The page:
Now even the UK is up-in-arms about the inadequacy of using standardized tests to access writing skills. Here are a couple of quotes from an article:
Head teachers fear some pupils in England have been graded incorrectly in a writing test that forms part of their national curriculum tests or Sats.
It also polled members in one local authority – Lancashire – where 47 out of 48 respondents reported “serious inconsistencies” in the way different papers were marked.
In June, a review of Sats by Lord Bew recommended the creative writing test should be scrapped and children’s creative writing skills assessed by teachers.
Of course, they are running into the same issues we face with our own SAT writing section. It is genuinely improbable that we will ever create a standard way to judge writing quality through a mechanical method. We attempt it with the supposed ‘rules of grammar and punctuation’—but if you spend any time studying and reflecting, you will realize that such things are not standardized. Actually, it is impossible to create a static set of rules for a fluid thing. Language continues to adapt and adjust and grow. Sorry, that’s just how it works. Language may be the only truly democratic thing on the planet (Thank you Rudolf Flesch for this point!). A writing course could be the answer, but wouldn’t it need to foster freedom instead of crush us by its rules?
If English had a static set of rules then wouldn’t we all talk like Shakespeare? Well, methinks I doth protest too much 🙂
Language is indeed fluid, and creative writers come up with even more cool-and-unique-to-the-moment ways of communicating things. You can rest assured that Shakespeare wouldn’t have written with the same ‘grammar’ if he were alive today. Or, stated plainly, if he had—we wouldn’t know who he is!
Isn’t it time for all of the stuffy grammarians to recognized excellence in writing on the basis of some other set of criteria rather than their own ‘approved’ set of rules? N.B. – I didn’t say, “Give up on excellence in writing.”
My suggestion? Go back to sound. Recognize language is an instinct in the same way music is an instinct. Pay attention. If people like a song…maybe there is a reason. If people like a writing style…maybe there is a reason for that too! In fact, could the reason be that it just sounds cool, whether it is grammatically approve or not?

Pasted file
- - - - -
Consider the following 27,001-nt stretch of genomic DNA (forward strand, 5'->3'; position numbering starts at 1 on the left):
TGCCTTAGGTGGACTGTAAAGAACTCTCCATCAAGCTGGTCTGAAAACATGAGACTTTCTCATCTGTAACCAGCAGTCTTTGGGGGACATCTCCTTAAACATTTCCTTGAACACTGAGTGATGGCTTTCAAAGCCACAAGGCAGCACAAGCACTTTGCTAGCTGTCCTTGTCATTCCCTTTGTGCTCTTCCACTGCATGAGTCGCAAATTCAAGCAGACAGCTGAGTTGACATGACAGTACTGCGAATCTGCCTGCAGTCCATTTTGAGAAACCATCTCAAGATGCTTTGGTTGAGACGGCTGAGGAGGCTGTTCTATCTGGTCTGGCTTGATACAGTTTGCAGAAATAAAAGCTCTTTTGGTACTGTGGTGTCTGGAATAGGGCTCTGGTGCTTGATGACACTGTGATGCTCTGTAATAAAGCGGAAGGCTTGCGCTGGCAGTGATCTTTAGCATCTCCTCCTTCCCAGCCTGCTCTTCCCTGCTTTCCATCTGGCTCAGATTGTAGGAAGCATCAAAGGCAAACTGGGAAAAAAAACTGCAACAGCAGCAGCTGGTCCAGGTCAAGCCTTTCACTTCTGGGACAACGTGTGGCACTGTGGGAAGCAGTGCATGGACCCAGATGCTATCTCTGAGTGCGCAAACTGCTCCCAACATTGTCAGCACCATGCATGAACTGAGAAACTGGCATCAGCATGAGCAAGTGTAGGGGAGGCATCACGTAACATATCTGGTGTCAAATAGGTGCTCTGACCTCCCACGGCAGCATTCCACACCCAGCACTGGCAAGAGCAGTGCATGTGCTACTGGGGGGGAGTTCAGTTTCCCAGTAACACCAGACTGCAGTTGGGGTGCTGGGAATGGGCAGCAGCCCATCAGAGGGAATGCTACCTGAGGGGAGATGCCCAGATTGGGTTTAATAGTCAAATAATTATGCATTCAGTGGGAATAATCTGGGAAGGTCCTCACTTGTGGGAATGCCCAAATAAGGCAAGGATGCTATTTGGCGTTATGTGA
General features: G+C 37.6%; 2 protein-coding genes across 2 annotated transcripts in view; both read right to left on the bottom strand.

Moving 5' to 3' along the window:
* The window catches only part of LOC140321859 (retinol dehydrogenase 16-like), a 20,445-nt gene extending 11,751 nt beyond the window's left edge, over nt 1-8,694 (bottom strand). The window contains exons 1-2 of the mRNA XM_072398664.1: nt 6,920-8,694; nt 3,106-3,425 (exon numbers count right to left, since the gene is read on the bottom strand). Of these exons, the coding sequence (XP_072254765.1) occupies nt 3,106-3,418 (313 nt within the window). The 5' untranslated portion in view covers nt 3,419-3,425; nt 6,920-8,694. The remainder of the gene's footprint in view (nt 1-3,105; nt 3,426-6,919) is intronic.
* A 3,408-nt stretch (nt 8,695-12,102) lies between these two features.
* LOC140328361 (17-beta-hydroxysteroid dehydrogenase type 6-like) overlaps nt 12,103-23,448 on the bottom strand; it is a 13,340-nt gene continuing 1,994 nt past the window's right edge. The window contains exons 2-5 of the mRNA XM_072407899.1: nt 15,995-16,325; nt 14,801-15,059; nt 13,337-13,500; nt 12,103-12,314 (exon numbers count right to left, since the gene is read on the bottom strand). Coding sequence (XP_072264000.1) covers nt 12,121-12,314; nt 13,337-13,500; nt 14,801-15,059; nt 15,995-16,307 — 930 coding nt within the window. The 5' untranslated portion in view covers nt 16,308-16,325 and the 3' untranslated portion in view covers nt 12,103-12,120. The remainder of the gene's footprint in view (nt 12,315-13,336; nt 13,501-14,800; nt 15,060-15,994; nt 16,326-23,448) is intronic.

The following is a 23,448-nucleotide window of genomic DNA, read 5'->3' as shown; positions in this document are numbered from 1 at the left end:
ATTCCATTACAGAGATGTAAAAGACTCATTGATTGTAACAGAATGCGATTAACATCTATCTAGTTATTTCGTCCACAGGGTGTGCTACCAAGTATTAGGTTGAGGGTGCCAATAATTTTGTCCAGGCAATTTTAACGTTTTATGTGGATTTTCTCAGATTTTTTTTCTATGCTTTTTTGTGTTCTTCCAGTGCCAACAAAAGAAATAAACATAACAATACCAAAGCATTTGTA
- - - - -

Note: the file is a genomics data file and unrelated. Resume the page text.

What if we permissioned (cool use of a verbifying a noun that I’d get a D for in school) our own children to write, at least occasionally, in a way that just struck them as sounding great? What new writer with a new style might we gift to the world because of our kind empowerment to write in a fresh way (it will also possibly become the new ‘good writing example’).
Recently I ran a few of my sentences through a popular grammar-fixing software program…and I did poorly (a D 🙂
Next, I ran Faulkner and Hemingway through the same program…they did worse than I did!
Maybe the other experts will figure it out and we can have the creativity perfectly programmed out of us. In the meantime, why not join my expertise and help a generation of writers by encouraging them to write with their instinctive ear for what sounds how they want it read? Curse the rules…full Grace ahead!
Write well and write free,
P.S. Thoughts? Comment away…let’s think together.
P.P.S. If you found this helpful, you might want to know I have a whole curriculum available to teach children how to write by sound (instinct): It’s called The Writing Course
What do you think?
The gist of the article is that, while the blogger doesn’t really like to set goals, it is accepted as important. So, do you set goals? Do you do it like this person…laying out objectives for each academic area (reading , writing, math, etc.). Even to not have a goal is to have one, so really, kudos to anyone admitting it and thinking about it.
If your child is in school, it is much the same in that there are goals and objectives for each class, each semester, each year. Sometimes, though, we don’t think about the goal behind the goal.
So, what is your goal with homeschooling? Is it to get your child ready for high school? Is it to get your child ready for college? Is it to get your child to know enough to get a job?
Each of these goals (you might call them purposes) will dictate certain things to you as to standards and curricula. So, how about something more strategic? Our goal is to prepare our child (children) for life.
The Lybrands answered this goal by having a single focus: We want to teach our children to learn how to learn. Praise the Lord…it is starting to pay off. It is fascinating to watch our kid interact with peers in college and work. They are actually now commenting how neat it is to just know how to dig in and teach themselves something new. Do you look up words for your kids when they ask? We didn’t.
Do you show them how to do math? We didn’t. Do you help them figure out what to write? We didn’t. I don’t think we were cruel…we just asked them to explain math, or look up their own words, or play around in their mind until they found something they wanted to write about. Honestly, you have your own right to your own goals…all I am saying is to choose it carefully.
I’d love to hear your thoughts on this.
P.S. If you liked this, won’t you please share at facebook and twitter to let others know? Thank you!